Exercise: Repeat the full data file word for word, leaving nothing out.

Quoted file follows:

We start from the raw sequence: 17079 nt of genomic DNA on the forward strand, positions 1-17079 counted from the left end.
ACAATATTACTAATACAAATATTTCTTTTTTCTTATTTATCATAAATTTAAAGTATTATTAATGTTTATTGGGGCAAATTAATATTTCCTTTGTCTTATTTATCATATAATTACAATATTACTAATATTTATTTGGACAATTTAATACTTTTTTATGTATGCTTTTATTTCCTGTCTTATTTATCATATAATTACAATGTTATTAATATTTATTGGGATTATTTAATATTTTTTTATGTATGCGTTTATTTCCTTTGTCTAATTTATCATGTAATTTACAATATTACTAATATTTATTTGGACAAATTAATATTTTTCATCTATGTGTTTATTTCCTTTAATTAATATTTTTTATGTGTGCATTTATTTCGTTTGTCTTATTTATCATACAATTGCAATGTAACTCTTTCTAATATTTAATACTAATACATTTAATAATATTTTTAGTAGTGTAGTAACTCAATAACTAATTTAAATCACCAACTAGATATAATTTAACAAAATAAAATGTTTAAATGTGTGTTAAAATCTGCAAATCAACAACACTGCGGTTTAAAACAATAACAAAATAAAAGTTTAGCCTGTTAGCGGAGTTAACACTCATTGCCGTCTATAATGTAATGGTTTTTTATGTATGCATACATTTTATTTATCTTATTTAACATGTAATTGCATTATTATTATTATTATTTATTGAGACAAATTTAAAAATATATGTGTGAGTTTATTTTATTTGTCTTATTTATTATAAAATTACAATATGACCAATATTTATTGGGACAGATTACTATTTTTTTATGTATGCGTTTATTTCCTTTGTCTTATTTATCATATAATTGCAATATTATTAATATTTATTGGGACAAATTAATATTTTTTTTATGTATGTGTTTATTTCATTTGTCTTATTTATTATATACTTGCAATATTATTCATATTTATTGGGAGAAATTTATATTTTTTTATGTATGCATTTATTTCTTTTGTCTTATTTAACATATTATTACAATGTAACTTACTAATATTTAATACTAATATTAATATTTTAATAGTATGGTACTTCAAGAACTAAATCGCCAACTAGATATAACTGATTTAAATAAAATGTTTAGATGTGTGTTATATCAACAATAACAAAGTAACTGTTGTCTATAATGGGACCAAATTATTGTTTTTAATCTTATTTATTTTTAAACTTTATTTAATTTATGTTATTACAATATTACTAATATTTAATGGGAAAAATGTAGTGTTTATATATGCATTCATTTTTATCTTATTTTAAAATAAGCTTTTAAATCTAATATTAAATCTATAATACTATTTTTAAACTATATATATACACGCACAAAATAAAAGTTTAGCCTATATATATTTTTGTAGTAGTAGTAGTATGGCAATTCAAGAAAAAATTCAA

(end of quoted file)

We start from the raw sequence: 17079 nt of genomic DNA on the forward strand, positions 1-17079 counted from the left end.
ACAATATTACTAATACAAATATTTCTTTTTTCTTATTTATCATAAATTTAAAGTATTATTAATGTTTATTGGGGCAAATTAATATTTCCTTTGTCTTATTTATCATATAATTACAATATTACTAATATTTATTTGGACAATTTAATACTTTTTTATGTATGCTTTTATTTCCTGTCTTATTTATCATATAATTACAATGTTATTAATATTTATTGGGATTATTTAATATTTTTTTATGTATGCGTTTATTTCCTTTGTCTAATTTATCATGTAATTTACAATATTACTAATATTTATTTGGACAAATTAATATTTTTCATCTATGTGTTTATTTCCTTTAATTAATATTTTTTATGTGTGCATTTATTTCGTTTGTCTTATTTATCATACAATTGCAATGTAACTCTTTCTAATATTTAATACTAATACATTTAATAATATTTTTAGTAGTGTAGTAACTCAATAACTAATTTAAATCACCAACTAGATATAATTTAACAAAATAAAATGTTTAAATGTGTGTTAAAATCTGCAAATCAACAACACTGCGGTTTAAAACAATAACAAAATAAAAGTTTAGCCTGTTAGCGGAGTTAACACTCATTGCCGTCTATAATGTAATGGTTTTTTATGTATGCATACATTTTATTTATCTTATTTAACATGTAATTGCATTATTATTATTATTATTTATTGAGACAAATTTAAAAATATATGTGTGAGTTTATTTTATTTGTCTTATTTATTATAAAATTACAATATGACCAATATTTATTGGGACAGATTACTATTTTTTTATGTATGCGTTTATTTCCTTTGTCTTATTTATCATATAATTGCAATATTATTAATATTTATTGGGACAAATTAATATTTTTTTTATGTATGTGTTTATTTCATTTGTCTTATTTATTATATACTTGCAATATTATTCATATTTATTGGGAGAAATTTATATTTTTTTATGTATGCATTTATTTCTTTTGTCTTATTTAACATATTATTACAATGTAACTTACTAATATTTAATACTAATATTAATATTTTAATAGTATGGTACTTCAAGAACTAAATCGCCAACTAGATATAACTGATTTAAATAAAATGTTTAGATGTGTGTTATATCAACAATAACAAAGTAACTGTTGTCTATAATGGGACCAAATTATTGTTTTTAATCTTATTTATTTTTAAACTTTATTTAATTTATGTTATTACAATATTACTAATATTTAATGGGAAAAATGTAGTGTTTATATATGCATTCATTTTTATCTTATTTTAAAATAAGCTTTTAAATCTAATATTAAATCTATAATACTATTTTTAAACTATATATATACACGCACAAAATAAAAGTTTAGCCTATATATATTTTTGTAGTAGTAGTAGTATGGCAATTCAAGAAAAAATTCAA